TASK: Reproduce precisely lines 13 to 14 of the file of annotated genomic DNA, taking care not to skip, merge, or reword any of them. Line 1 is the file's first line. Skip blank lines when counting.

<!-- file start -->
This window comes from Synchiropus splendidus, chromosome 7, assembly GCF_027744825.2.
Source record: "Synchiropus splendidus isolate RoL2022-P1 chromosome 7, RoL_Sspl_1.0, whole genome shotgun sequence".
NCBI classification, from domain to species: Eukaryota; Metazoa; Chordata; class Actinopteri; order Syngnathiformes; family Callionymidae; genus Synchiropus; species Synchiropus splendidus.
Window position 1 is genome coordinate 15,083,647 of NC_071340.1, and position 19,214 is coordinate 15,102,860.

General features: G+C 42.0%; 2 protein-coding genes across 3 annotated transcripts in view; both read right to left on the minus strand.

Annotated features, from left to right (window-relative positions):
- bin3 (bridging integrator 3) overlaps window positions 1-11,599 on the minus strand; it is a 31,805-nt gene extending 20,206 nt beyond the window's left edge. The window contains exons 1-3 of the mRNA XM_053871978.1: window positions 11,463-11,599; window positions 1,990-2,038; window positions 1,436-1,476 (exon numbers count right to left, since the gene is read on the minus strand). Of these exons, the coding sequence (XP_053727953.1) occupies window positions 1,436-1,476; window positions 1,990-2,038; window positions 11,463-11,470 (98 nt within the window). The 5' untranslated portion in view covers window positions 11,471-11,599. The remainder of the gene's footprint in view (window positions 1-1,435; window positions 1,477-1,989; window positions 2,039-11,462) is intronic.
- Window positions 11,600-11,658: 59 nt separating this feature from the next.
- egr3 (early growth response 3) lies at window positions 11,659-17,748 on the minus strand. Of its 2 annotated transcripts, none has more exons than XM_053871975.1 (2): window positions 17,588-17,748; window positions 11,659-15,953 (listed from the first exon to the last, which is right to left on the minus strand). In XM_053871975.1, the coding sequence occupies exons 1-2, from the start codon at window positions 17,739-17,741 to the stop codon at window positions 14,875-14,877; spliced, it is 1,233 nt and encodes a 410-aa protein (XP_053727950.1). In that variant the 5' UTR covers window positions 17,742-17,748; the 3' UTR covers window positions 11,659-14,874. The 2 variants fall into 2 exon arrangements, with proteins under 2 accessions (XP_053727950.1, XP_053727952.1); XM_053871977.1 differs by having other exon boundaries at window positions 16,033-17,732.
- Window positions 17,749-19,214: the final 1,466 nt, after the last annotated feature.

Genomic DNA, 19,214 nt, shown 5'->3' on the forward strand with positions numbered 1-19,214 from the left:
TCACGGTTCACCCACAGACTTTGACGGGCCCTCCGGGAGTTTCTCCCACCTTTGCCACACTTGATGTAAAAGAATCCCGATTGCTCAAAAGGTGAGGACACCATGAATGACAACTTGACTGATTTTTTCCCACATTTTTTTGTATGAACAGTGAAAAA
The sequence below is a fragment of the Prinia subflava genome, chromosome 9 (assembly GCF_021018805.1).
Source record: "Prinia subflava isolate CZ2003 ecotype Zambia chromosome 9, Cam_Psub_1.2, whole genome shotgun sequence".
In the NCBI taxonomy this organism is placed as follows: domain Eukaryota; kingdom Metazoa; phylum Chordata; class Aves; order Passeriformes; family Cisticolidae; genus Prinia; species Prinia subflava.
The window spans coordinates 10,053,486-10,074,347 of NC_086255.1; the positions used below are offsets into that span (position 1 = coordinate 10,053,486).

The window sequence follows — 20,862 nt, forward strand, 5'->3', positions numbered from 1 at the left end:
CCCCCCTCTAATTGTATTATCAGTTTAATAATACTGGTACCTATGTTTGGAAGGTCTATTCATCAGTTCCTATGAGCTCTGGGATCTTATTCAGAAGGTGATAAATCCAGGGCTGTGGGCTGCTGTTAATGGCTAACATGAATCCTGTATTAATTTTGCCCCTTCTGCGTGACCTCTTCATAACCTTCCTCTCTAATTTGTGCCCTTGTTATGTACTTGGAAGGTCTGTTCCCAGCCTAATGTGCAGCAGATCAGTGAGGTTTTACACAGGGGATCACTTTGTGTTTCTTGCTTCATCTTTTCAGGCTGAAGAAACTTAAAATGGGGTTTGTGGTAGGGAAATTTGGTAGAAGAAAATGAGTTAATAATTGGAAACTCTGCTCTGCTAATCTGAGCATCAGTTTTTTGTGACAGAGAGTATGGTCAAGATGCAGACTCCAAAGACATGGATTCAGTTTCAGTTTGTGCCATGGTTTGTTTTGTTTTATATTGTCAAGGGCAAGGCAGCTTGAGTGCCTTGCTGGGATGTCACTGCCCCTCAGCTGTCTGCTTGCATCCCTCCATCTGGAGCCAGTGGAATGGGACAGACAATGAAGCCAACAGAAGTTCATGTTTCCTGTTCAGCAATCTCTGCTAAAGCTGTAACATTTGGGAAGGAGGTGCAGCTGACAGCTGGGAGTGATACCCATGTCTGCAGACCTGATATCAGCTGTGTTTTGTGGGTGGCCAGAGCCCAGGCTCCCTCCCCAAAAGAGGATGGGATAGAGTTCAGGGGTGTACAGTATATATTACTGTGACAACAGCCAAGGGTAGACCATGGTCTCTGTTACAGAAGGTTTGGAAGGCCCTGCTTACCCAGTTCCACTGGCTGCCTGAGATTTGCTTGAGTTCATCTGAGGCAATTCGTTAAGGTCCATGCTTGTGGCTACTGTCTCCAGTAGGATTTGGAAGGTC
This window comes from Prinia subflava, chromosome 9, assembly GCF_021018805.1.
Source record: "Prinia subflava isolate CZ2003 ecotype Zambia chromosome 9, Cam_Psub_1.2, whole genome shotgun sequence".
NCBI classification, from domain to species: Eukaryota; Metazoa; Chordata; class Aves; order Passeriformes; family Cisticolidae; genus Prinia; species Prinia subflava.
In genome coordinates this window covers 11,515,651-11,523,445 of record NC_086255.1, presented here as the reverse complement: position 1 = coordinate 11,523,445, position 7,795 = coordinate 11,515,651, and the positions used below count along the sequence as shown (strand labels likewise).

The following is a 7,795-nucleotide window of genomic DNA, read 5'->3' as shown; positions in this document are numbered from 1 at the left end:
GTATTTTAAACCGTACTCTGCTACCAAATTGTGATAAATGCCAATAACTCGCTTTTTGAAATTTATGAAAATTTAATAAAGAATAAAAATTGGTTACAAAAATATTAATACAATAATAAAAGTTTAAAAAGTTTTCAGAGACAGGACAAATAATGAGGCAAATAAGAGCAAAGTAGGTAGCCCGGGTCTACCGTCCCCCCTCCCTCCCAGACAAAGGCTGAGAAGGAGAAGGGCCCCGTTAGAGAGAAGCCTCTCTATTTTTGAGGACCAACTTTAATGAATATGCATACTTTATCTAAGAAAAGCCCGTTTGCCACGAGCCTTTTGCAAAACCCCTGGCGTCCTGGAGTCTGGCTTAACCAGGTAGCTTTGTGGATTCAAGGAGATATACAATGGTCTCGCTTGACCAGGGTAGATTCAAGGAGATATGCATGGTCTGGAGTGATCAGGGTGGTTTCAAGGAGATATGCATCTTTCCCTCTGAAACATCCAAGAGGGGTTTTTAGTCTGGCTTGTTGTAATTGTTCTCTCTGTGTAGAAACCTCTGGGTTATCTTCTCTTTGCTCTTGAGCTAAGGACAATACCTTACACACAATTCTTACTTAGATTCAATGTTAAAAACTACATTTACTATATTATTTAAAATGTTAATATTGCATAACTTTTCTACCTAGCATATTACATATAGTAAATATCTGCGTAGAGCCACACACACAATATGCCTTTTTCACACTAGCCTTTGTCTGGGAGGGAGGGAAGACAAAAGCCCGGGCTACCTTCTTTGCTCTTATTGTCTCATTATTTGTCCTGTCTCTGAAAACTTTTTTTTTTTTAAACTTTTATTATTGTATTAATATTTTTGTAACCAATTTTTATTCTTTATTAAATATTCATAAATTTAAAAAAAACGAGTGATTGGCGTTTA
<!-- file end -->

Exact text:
The sequence below is a fragment of the Prinia subflava genome, chromosome 9 (assembly GCF_021018805.1).
Source record: "Prinia subflava isolate CZ2003 ecotype Zambia chromosome 9, Cam_Psub_1.2, whole genome shotgun sequence".